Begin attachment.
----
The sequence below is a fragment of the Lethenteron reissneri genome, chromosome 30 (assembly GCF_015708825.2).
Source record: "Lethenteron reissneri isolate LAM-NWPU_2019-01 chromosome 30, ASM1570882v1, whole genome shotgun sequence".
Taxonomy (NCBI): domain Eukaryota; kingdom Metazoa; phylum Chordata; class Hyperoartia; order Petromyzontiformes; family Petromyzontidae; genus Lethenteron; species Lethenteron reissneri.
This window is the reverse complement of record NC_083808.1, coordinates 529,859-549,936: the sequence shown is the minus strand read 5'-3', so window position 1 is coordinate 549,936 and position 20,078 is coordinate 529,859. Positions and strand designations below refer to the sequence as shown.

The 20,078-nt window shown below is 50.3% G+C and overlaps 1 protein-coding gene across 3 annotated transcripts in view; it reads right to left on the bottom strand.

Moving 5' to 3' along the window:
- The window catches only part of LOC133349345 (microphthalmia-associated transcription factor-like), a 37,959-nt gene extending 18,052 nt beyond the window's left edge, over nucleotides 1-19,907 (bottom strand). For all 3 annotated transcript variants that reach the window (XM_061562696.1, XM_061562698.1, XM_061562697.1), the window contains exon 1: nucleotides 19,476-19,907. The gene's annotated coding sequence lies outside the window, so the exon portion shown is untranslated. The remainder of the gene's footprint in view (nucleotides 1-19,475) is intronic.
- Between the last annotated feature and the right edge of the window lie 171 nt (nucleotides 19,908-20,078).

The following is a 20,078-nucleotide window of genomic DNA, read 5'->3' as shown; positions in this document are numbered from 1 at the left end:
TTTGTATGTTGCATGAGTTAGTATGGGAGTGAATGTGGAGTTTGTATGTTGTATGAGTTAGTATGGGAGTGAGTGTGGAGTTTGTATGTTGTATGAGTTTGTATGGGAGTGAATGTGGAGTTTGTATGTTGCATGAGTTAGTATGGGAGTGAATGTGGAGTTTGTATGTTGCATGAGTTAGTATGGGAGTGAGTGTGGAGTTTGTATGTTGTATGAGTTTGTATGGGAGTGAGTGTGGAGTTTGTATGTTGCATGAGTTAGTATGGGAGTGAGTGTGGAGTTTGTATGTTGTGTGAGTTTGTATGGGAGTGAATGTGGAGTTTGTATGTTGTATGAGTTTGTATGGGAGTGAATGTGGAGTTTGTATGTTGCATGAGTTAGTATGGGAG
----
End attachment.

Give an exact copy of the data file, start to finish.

The sequence below is a fragment of the Lethenteron reissneri genome, chromosome 30 (assembly GCF_015708825.2).
Source record: "Lethenteron reissneri isolate LAM-NWPU_2019-01 chromosome 30, ASM1570882v1, whole genome shotgun sequence".
Taxonomy (NCBI): domain Eukaryota; kingdom Metazoa; phylum Chordata; class Hyperoartia; order Petromyzontiformes; family Petromyzontidae; genus Lethenteron; species Lethenteron reissneri.
This window is the reverse complement of record NC_083808.1, coordinates 529,859-549,936: the sequence shown is the minus strand read 5'-3', so window position 1 is coordinate 549,936 and position 20,078 is coordinate 529,859. Positions and strand designations below refer to the sequence as shown.

The 20,078-nt window shown below is 50.3% G+C and overlaps 1 protein-coding gene across 3 annotated transcripts in view; it reads right to left on the bottom strand.

Moving 5' to 3' along the window:
- The window catches only part of LOC133349345 (microphthalmia-associated transcription factor-like), a 37,959-nt gene extending 18,052 nt beyond the window's left edge, over nucleotides 1-19,907 (bottom strand). For all 3 annotated transcript variants that reach the window (XM_061562696.1, XM_061562698.1, XM_061562697.1), the window contains exon 1: nucleotides 19,476-19,907. The gene's annotated coding sequence lies outside the window, so the exon portion shown is untranslated. The remainder of the gene's footprint in view (nucleotides 1-19,475) is intronic.
- Between the last annotated feature and the right edge of the window lie 171 nt (nucleotides 19,908-20,078).

The following is a 20,078-nucleotide window of genomic DNA, read 5'->3' as shown; positions in this document are numbered from 1 at the left end:
TTTGTATGTTGCATGAGTTAGTATGGGAGTGAATGTGGAGTTTGTATGTTGTATGAGTTAGTATGGGAGTGAGTGTGGAGTTTGTATGTTGTATGAGTTTGTATGGGAGTGAATGTGGAGTTTGTATGTTGCATGAGTTAGTATGGGAGTGAATGTGGAGTTTGTATGTTGCATGAGTTAGTATGGGAGTGAGTGTGGAGTTTGTATGTTGTATGAGTTTGTATGGGAGTGAGTGTGGAGTTTGTATGTTGCATGAGTTAGTATGGGAGTGAGTGTGGAGTTTGTATGTTGTGTGAGTTTGTATGGGAGTGAATGTGGAGTTTGTATGTTGTATGAGTTTGTATGGGAGTGAATGTGGAGTTTGTATGTTGCATGAGTTAGTATGGGAG